When I eventually took him up on his offer we ended up finishing the bottle between us and we’ve remained firm friends ever since.

A Return to Writing

Science Fiction is a strange genre to be writing in this day and age.



The year is 2017. It’s the 21st Century and the World is forever in motion.

Thousands of satellites whirr their way around the planet beaming news, videos and messages from millions of people at a time. A reality television star has the hot seat in the world’s most important job and a very short temper. Meanwhile, the human race sleep walks itself into redundancy as the automation of simple tasks puts thousands out of work forever.

It sounds like the sensational blurb for a sci-fi novel written two decades ago, but in fact it’s just a slightly dramatised version of what our world looks like today.

When you live in a world such as this, writing science-fiction can almost seem like a redundant task in and of itself. Every day there are hundreds of stories that work their way into the world media, growing more and more outlandish with each passing day. Why attempt competing with the ongoing Science-Fiction world that is constantly moving around us?

Of course, this is just pessimistic nonsense.

The role of Science-Fiction, when it is at it’s worst, is to provide a sense of escapism from the world that we live in today. At it’s best, Sci-Fi can posit a world that seems wholly alien from our own whilst informing (or even warning) us on the real world issues that effect us in our own lives.

So where does my role lie in all of this? How can I contribute to the world of Science Fiction whilst making sure that the work I create is both relevant and entertaining?

I’m not going to put any undue pressure on myself to write the next masterpiece or win the Arthur C. Clarke Award. Out here in the sticks of Minnesota, I’m more than comfortable in my cabin. It rains a lot in this time of year and the thunder storms are still interfering with the effectiveness of my satellite dish, but I’m more than protected from the worst that the weather can throw at me.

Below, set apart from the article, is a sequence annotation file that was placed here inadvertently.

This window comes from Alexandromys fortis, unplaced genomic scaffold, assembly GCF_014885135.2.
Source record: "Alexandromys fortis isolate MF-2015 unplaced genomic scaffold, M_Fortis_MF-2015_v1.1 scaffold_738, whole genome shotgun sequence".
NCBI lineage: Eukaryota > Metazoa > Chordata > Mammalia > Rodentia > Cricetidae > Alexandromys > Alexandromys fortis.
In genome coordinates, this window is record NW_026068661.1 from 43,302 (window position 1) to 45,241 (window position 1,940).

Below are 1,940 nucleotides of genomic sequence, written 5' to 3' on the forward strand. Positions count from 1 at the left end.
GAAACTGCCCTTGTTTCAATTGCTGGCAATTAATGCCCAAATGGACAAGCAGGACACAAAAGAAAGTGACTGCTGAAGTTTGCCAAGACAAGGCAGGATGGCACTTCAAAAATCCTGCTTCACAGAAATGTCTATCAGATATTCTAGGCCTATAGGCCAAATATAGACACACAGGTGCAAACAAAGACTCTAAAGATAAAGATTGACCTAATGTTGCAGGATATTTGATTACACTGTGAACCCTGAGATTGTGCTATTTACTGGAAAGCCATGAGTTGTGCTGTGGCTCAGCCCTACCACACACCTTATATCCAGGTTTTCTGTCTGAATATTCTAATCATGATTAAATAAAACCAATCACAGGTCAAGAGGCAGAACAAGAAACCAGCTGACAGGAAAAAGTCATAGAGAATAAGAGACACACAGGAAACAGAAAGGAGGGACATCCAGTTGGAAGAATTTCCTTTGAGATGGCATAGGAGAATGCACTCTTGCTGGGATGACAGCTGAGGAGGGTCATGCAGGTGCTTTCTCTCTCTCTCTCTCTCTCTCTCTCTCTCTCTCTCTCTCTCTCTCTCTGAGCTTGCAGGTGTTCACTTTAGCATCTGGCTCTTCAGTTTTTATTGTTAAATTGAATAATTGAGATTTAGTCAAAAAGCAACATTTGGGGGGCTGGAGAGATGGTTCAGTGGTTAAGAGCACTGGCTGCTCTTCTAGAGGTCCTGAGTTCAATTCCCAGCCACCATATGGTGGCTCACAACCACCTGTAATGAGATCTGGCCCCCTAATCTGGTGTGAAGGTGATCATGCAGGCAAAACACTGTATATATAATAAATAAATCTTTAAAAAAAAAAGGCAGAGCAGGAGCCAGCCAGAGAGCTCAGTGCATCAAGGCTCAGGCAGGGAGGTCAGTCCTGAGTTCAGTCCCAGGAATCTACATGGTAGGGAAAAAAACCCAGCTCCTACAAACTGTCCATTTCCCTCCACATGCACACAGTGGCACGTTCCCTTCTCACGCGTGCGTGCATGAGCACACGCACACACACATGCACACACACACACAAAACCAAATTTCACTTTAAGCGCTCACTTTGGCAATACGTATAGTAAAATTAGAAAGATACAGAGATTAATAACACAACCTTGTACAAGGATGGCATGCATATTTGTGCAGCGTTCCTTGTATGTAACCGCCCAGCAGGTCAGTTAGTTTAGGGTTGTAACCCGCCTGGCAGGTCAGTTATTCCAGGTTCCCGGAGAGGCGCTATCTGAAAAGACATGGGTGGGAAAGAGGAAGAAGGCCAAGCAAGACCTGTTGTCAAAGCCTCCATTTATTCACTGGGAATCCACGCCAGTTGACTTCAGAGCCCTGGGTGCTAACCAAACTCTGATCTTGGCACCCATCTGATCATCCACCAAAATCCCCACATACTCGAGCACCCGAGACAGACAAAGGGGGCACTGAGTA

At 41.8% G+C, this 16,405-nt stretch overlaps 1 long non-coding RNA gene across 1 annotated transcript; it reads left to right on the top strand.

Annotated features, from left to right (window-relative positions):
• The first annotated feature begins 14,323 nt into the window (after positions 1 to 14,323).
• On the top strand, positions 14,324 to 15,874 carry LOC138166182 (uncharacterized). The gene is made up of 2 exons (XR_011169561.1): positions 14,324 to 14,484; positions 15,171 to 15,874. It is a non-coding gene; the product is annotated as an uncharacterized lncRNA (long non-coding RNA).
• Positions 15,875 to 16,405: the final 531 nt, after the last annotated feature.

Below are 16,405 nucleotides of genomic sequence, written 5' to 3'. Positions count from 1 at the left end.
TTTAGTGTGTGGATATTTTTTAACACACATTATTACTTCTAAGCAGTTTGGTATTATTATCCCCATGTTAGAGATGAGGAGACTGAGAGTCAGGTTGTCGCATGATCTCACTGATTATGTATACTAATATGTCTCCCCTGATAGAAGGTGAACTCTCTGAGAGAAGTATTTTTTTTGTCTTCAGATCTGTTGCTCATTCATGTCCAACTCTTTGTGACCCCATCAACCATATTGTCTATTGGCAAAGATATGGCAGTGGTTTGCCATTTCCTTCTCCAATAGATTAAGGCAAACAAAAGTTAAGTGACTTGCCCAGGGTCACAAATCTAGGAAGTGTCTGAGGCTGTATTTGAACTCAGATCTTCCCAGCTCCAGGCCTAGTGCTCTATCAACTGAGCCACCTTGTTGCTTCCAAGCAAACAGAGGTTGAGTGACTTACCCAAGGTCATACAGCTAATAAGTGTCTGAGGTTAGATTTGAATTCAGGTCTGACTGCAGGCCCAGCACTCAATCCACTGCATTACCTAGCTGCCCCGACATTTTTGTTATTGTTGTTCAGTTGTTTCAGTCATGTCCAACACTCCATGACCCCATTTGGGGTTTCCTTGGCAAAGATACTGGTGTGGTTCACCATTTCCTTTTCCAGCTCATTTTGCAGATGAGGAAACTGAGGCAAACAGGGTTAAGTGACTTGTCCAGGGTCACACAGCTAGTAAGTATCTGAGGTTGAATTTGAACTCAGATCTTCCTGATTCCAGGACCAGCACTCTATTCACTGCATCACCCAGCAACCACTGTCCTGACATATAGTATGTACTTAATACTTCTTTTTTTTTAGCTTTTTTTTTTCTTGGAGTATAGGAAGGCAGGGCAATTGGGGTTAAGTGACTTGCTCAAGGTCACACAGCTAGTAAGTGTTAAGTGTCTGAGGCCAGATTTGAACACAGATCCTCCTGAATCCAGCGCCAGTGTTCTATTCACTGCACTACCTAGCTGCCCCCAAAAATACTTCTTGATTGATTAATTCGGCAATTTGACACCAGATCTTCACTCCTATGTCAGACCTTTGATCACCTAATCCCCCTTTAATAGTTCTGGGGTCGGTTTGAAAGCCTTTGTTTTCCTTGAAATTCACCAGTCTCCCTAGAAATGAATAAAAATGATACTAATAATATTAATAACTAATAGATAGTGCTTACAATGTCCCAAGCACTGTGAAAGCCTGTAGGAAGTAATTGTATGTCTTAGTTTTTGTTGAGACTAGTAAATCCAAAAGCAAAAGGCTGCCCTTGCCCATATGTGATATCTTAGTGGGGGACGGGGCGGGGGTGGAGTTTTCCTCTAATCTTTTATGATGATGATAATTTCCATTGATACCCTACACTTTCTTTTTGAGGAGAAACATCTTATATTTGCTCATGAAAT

H. G. and Isaac have been begging to be taken outside more and more these days. It’s as if they know that Summer is on it’s way. Perhaps it’s the shift in pressure or an increase in humidity, but they seem to be waking up earlier and earlier.

Do dogs go through mid-life crises? They’re both reaching that age now, around 7 years old. Labs like them usually live to around 12, 14 at a stretch. Maybe they’re sensing that they’re now past the halfway point, that each Summer they experience will be one of the last few.

From the current state of our Science-Fiction existence to the ephemeral nature of my dogs’ lives, it seems that I can never stay on one singular topic.

Let’s hope that my writing doesn’t suffer from the same tangential habits!

Returning To Liverpool For My Grandfather’s Porsche

I’ve been forced to swap one cold winter for another.

My Grandfather, who had spent the majority of his life work with his hands in the North of England, passed away a week ago.

Ours is a big family, the De Boers are a Dutch family but not on my Mother’s side. She grew up in the UK, in the port city of Liverpool. My Grandfather, having spent the entirety of his life in his hometown, was a true ‘scouser’, a man that was incredibly proud of his work, family and community.